Query by oops: can you tell me if i have understood this paragraph on banks and credit and mortgages right ?
PLEASE Study THE PARA Very first
SIVs utilized brief-term industrial paper, sold at low interest prices, to buy longer-term mortgage-backed securities and other instruments with higher prices of return. With the seizure of the credit markets, many SIVs had trouble selling new commercial paper to replace upcoming obligations on older paper. The collapse in sub-prime mortgages and in the commercial paper that supported them has basically adjusted the value of the principal to make up for the outsized returns that these investors got more than the past five years.
The money that banks owe on their commercial paper didn’t modify. These banks are going to supply more industrial paper to purchase mortgage assets in other words, they are going to borrow more quick-term income in order to purchase lengthy-term assets from themselves! That is, if they can borrow the funds in the 1st spot. One particular of the casualties in the rout was the industrial paper marketplace investors are realizing that it backs a lot of lousy mortgage debt, so they are backing away from investing in the industrial paper that backs the mortgages.
NOW – IS MY UNDERSTANDING Appropriate ?
Borrowed cash – The SIVs sold brief-term commercial paper at low prices of interest – so they borrowed cash for a ST at a low IR. They did this routinely to maintain receiving funds.
Lent money – The banks told the folks that we will give you income – mortgage your house at 12 % IR. ( Or the banks purchased mortgage investments from investors.) The banks took the less expensive loans from CP and invested it in longer term mortgage-backed securities and other instruments with greater prices of return.
But when the market collapsed, the value of the home collapsed, borrowers could not pay loans and higher IR, and the bank was left with a property which was not worth 25% of the loan they had provided. Oversized interest prices frequently imply that the investment is in reality sucking money out of principal. Occasionally investors can get away with the gambit for awhile, but sooner or later somebody pays the bill.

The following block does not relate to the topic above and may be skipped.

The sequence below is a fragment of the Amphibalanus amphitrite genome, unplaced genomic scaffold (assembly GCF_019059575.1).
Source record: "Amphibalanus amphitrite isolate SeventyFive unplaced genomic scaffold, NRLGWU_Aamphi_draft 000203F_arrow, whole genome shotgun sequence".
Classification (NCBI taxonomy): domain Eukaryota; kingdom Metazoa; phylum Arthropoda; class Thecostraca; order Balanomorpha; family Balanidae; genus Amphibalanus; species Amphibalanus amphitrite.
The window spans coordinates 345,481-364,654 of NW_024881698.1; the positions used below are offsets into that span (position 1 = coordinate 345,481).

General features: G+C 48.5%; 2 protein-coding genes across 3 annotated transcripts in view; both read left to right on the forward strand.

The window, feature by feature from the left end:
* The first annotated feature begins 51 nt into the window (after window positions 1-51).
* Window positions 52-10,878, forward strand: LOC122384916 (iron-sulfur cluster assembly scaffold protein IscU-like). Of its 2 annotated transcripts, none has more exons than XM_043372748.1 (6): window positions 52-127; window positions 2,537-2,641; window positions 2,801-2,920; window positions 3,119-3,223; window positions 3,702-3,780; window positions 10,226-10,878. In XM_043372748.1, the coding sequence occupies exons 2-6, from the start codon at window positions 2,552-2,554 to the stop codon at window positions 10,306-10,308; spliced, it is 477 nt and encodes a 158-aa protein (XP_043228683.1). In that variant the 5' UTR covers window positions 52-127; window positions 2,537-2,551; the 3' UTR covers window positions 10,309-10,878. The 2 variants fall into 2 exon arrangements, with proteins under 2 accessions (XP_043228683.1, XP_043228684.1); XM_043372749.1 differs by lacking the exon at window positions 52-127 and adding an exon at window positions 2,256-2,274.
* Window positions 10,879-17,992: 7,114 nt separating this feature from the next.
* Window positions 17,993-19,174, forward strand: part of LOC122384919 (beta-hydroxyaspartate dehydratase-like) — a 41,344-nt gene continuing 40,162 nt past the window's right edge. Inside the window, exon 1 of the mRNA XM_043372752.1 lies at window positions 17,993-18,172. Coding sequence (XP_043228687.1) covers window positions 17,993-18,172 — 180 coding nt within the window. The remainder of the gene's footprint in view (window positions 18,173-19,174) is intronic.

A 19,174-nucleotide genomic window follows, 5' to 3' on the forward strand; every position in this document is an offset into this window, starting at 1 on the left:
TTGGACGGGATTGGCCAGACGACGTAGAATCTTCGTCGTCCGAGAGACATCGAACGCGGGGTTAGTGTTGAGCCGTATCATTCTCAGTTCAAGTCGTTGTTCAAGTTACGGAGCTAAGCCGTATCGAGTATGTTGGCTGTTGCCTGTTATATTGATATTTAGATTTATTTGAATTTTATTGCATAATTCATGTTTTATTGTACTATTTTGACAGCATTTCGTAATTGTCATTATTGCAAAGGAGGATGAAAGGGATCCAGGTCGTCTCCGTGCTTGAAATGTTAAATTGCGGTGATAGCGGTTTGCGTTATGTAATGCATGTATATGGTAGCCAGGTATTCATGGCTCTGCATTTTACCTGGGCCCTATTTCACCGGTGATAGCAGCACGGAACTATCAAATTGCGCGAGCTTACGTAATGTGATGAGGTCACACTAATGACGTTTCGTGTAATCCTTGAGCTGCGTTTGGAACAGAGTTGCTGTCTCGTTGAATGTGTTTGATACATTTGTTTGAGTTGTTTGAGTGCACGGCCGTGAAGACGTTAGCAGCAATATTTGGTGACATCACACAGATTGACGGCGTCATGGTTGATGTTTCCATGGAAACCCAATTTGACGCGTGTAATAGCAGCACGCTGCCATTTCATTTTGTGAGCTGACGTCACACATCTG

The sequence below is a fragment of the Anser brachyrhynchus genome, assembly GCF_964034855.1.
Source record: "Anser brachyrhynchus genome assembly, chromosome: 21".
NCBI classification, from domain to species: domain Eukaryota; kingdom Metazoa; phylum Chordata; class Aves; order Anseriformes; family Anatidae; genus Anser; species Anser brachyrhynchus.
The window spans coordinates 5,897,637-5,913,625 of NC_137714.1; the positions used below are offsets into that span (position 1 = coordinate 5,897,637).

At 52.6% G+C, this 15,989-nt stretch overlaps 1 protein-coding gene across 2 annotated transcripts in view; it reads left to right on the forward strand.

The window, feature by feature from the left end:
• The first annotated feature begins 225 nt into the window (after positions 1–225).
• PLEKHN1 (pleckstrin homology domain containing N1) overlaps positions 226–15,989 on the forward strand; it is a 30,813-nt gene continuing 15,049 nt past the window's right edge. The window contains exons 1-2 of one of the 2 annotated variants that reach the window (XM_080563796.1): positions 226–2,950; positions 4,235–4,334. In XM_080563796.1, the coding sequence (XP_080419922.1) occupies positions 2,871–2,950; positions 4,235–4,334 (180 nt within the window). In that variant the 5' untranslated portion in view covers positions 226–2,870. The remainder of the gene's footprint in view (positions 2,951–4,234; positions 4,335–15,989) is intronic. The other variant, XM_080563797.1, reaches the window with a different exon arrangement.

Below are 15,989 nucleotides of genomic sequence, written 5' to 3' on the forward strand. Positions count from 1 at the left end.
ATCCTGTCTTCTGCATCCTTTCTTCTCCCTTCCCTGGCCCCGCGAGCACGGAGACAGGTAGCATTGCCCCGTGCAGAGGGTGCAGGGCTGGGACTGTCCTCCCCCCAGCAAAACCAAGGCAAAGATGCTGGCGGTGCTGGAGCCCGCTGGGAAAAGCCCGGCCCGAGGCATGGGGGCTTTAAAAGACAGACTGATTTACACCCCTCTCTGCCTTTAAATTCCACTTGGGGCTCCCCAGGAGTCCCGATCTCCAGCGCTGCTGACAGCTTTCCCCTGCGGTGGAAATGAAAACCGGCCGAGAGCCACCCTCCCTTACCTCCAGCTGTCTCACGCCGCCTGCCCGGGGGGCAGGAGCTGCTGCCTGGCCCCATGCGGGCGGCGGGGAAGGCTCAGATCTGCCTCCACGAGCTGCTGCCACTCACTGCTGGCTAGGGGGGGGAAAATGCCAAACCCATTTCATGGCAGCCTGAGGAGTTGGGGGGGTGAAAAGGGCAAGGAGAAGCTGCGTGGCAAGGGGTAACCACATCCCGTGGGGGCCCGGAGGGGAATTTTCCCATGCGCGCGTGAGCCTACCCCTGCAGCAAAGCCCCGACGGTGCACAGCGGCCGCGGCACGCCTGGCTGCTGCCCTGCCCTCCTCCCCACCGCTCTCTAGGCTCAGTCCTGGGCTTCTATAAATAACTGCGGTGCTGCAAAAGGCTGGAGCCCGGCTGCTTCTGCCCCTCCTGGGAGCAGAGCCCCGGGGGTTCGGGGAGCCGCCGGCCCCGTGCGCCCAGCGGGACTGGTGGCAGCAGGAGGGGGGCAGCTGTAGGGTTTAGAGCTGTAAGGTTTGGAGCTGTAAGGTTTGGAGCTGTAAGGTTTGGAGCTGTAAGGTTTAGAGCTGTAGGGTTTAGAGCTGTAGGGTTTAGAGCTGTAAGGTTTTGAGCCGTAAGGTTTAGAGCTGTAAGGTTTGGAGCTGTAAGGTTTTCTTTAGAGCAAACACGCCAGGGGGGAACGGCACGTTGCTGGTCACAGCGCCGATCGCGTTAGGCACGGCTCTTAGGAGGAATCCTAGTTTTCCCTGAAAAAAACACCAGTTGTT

Secondly, with the seizure of the credit markets, a lot of SIVs had difficulty selling new commercial paper to replace upcoming obligations on older paper.
Thirdly, The income that banks owe on their commercial paper didn’t modify. Sounds like problems.
Now the banks have paid Rs 100 to the borrower, in return they have a house which is worth Rs 20. How do the banks cover the balance Rs 70 ? These banks are going to offer you far more commercial paper ( and take ST loans at low IR ) to buy mortgage assets in other words, they are going to borrow much more short-term cash at low IR in order to purchase extended-term assets from themselves!
That is, if they can borrow the money in the initial place. A single of the casualties in the rout was the industrial paper market place investors are realizing that it backs a lot of lousy mortgage debt, so they are backing away from investing in the commercial paper that backs the mortgages.
Answer by BobWang
An important aspect is the total lack of faith in SIVs, CDOs, and the agencies that purport to price them.
Most of these are mortgage-primarily based securitizations, such as CDOs. The cause for the common gun-shyness is since no-one particular knows what’s in them. This point was produced final Thursday evening on CNBC, where Thomas Patrick presented a strategy to take the performing mortgages out of CDOs and SIVs at par. It was shot down by CNBC reporter Charlie Gasparino on the grounds that performing mortgages might not execute at all in the future. Due to the fact no-one knows what’s in these securitizations, they’re not actually buyable. This impression explains why mortgage-rooted CDOs and SIVs are promoting way under what their present money flow indicates, a disparity that Mr. Patrick’s program depends on.
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